Emulator Issues #8053
Shader Generation Slowdown/Framedrops/Stuttering
This effects most titles. Notably, in F-Zero GX, Metroid Prime 2/3 and several others, actual defects can be caused by the shader cache stuttering in dualcore mode. Other games just suffer from an inconsistent framerate that can be annoying to users as they play the game.
All modern graphics processors are flexible programmable processors, which use shaders as their application of choice. Dolphin uses shaders to emulate the entire fixed-function pipeline of the Gamecube/Wii GPU.
Updating the state of the GPU is exceedingly cheap on hardware, meaning there can be a lot of shaders being generated in short order.
It takes a reasonable amount of time to generate our shaders (with some maxing out at 30ms according to my tests in F-Zero GX) which guarantee that Dolphin cannot generate the shader in one frame. A second problem is that even when the shaders take less time to generate, there are often 30 - 40 shaders being generated in short order. Even at 1 - 2ms each, that would still lead to stuttering.
In order to partially quell this problem, Dolphin caches the shaders after they are generated. That means on subsequent uses, the shaders don't have to be generated. This does not work on all hardware configurations or drivers, though, and doesn't really solve the problem. Every time Dolphin updates, the cached shaders have to be thrown out currently anyway.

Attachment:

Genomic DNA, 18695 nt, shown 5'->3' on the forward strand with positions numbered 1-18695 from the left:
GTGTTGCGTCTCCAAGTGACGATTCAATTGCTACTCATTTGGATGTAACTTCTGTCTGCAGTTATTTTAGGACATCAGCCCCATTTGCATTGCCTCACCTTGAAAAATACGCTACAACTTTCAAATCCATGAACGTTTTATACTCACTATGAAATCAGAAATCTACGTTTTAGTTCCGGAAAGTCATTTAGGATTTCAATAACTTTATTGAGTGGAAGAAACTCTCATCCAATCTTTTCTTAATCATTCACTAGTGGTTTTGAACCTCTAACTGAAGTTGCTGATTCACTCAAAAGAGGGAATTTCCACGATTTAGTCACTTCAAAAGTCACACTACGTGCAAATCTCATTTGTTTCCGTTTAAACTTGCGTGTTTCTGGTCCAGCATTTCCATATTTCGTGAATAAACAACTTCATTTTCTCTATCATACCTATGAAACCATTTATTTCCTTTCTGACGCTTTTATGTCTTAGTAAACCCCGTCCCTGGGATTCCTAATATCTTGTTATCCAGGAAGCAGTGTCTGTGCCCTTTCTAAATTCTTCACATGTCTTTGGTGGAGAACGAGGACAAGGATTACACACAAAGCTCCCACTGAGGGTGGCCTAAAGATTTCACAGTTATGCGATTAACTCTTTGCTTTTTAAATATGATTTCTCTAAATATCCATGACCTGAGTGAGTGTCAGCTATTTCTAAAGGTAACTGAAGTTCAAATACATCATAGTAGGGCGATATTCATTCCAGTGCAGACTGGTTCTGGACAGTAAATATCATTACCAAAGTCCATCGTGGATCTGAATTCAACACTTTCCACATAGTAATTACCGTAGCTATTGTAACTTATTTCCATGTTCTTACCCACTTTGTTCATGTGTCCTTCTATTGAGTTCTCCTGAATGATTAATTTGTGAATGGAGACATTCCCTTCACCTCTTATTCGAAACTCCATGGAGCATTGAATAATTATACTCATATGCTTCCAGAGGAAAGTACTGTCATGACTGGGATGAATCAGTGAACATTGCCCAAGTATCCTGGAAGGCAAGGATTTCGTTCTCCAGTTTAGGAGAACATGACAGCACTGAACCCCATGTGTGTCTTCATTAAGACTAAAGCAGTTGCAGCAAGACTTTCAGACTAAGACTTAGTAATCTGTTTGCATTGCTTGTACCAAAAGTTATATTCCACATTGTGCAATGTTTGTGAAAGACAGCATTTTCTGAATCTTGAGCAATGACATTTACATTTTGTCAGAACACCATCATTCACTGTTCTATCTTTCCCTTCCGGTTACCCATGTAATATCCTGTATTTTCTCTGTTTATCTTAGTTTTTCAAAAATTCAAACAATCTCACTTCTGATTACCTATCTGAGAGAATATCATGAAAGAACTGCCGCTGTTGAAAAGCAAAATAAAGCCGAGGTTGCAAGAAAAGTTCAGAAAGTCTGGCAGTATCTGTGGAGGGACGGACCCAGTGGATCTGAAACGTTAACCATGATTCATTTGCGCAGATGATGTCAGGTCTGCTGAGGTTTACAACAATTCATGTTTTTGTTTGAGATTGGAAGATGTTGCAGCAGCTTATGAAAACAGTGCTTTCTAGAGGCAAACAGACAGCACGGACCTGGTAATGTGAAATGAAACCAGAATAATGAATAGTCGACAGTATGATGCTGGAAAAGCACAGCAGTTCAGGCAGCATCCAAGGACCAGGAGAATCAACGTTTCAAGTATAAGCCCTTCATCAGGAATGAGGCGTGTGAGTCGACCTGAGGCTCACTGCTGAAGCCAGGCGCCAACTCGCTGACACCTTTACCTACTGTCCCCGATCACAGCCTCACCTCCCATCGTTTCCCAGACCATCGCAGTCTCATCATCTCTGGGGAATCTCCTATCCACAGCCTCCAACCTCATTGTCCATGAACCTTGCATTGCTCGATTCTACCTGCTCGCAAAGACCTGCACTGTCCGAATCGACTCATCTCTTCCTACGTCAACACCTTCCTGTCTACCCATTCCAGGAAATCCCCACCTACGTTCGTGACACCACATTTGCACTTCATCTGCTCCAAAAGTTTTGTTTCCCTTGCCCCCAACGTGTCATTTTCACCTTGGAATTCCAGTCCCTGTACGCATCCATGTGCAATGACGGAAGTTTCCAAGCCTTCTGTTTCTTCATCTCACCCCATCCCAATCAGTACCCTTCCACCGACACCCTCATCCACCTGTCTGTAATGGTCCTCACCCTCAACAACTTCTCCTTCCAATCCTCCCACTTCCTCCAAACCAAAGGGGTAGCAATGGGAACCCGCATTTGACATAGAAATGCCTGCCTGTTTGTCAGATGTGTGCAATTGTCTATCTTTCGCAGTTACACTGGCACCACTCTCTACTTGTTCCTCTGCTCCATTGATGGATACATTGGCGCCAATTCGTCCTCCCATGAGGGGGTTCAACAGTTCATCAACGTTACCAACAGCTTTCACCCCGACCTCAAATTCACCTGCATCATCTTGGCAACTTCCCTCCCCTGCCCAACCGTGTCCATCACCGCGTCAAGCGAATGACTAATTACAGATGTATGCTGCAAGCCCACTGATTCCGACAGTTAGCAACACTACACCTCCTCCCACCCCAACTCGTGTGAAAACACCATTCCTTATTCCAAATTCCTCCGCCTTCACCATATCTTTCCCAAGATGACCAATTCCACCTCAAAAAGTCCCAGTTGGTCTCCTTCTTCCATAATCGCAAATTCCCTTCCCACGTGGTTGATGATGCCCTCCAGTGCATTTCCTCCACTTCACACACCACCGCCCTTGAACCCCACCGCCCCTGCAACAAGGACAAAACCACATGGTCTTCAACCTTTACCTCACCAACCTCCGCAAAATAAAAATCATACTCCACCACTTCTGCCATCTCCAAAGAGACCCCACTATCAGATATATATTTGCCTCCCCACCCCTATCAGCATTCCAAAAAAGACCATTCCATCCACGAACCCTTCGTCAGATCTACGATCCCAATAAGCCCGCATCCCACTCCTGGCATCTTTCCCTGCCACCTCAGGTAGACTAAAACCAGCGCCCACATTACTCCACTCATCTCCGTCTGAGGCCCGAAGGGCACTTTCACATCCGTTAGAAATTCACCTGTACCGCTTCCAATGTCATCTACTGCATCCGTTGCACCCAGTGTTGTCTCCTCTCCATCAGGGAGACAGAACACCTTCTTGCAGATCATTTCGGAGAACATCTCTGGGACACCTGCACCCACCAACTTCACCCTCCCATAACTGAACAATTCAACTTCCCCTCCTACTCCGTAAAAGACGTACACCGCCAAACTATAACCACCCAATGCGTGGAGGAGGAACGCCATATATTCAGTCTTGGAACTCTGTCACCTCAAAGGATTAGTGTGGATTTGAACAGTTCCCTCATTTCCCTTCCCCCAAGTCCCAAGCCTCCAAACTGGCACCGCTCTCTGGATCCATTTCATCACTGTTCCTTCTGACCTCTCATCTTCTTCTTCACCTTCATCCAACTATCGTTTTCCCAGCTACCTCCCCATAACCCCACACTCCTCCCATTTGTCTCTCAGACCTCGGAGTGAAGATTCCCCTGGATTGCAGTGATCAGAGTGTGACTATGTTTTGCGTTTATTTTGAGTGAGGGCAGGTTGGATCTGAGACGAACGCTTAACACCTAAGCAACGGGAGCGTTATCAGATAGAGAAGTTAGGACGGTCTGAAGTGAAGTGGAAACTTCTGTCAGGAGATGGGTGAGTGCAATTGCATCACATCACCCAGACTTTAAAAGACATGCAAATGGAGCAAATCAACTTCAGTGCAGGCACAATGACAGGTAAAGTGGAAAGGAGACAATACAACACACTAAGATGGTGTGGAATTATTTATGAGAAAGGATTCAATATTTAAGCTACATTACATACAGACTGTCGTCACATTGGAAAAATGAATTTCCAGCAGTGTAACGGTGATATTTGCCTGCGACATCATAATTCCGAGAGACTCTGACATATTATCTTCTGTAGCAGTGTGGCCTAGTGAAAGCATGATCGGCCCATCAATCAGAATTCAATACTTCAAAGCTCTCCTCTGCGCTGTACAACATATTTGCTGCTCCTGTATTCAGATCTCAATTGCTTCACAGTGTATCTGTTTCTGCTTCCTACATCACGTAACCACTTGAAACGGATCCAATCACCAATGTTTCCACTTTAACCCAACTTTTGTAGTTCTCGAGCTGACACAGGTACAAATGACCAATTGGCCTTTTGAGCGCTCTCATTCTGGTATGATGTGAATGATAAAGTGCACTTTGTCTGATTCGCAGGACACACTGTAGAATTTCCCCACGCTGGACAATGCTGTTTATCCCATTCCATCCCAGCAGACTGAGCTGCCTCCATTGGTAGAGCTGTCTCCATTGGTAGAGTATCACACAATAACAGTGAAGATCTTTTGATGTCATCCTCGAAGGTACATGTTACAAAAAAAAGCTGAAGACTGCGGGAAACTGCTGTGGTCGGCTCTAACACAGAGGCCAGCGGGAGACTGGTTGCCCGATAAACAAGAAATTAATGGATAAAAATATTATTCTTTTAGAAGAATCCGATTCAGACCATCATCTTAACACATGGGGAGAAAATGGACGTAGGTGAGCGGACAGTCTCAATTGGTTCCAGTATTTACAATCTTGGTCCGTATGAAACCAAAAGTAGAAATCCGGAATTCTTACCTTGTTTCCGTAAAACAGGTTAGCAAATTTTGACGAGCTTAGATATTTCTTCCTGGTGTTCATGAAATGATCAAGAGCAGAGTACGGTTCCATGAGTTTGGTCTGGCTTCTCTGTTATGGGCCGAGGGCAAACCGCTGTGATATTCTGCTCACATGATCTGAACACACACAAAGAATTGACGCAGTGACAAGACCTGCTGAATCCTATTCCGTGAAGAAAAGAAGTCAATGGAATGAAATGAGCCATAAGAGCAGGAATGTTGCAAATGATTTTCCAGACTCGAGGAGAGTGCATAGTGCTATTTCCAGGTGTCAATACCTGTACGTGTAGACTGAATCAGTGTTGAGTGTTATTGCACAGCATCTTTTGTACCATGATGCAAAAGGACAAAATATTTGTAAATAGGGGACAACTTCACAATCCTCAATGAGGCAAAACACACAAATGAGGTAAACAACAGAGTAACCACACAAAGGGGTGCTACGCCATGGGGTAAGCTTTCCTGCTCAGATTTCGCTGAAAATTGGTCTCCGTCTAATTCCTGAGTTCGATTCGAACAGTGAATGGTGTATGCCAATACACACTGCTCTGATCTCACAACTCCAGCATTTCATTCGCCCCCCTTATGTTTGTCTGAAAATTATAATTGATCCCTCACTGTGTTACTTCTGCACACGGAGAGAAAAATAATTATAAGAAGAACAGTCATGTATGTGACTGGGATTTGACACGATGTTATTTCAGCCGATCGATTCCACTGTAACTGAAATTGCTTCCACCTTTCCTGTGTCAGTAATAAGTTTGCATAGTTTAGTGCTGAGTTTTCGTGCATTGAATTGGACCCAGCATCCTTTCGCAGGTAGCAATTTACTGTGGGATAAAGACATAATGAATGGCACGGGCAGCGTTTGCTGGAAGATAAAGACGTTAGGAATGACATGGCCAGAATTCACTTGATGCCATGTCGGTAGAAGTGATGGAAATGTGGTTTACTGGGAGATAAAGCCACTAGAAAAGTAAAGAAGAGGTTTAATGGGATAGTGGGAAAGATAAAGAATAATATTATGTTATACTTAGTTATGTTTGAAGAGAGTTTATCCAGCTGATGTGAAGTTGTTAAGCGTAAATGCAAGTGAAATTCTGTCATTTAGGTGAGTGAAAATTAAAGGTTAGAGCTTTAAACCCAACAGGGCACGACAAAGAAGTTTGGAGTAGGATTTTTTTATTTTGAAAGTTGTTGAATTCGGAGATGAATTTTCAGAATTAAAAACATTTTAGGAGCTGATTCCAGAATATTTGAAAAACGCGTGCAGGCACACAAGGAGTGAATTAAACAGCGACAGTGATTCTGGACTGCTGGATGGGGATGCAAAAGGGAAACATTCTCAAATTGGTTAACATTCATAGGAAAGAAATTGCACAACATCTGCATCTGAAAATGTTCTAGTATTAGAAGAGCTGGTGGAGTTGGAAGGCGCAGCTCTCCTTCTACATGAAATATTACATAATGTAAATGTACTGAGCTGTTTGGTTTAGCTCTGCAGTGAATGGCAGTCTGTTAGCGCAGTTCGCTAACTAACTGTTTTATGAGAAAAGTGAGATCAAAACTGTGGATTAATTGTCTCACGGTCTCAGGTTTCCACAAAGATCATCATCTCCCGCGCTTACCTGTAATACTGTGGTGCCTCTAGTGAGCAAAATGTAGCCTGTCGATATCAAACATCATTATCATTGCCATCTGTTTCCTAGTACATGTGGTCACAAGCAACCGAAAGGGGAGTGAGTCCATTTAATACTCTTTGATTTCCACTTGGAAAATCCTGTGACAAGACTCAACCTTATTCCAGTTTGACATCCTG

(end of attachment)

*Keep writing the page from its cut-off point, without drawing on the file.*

#1 Updated by magumagu9 over 5 years ago
The fact that F-Zero GX etc. crashes is more because our dual-core synchronization is junk rather than anything about the shader cache (essentially, we should pause the CPU thread if the GPU thread is taking longer than expected to execute a draw call, no matter what the cause). That said, slow shader generation certainly makes the issue much easier to reproduce.
#3 Updated by magumagu9 over 5 years ago
One approach to solve this is to compile a more general shader, which depends on fewer parameters. (We can't build a single shader which handles every possible configuration, but we can get closer.) This would mean compiling fewer programs at the expense of increasing the GPU workload. This could be combined with some sort of shader recompilation on a separate thread to reduce the GPU workload.
Another approach is to speed up shader compilation. OpenGL allows linking together GLSL Objects, which could be faster than compiling a whole shader from scratch. D3D11 has a feature called dynamic linking. Probably not enough to solve this completely, but it could help.
Another approach is to build a database of the shader configurations a game needs, and compile them all at startup. This would be easy to implement, but building the database is a logistical nightmare, so it's probably a bad idea. :)
#4 Updated by JMC4789 over 5 years ago
Something Ishiiruka is working on is interesting is making generic shaders that are slower, but pre-generated to fit every single situation of a game. Then they use their asynchronous shader feature to generate the faster, specialized shaders and dynamically change over to them as the game runs.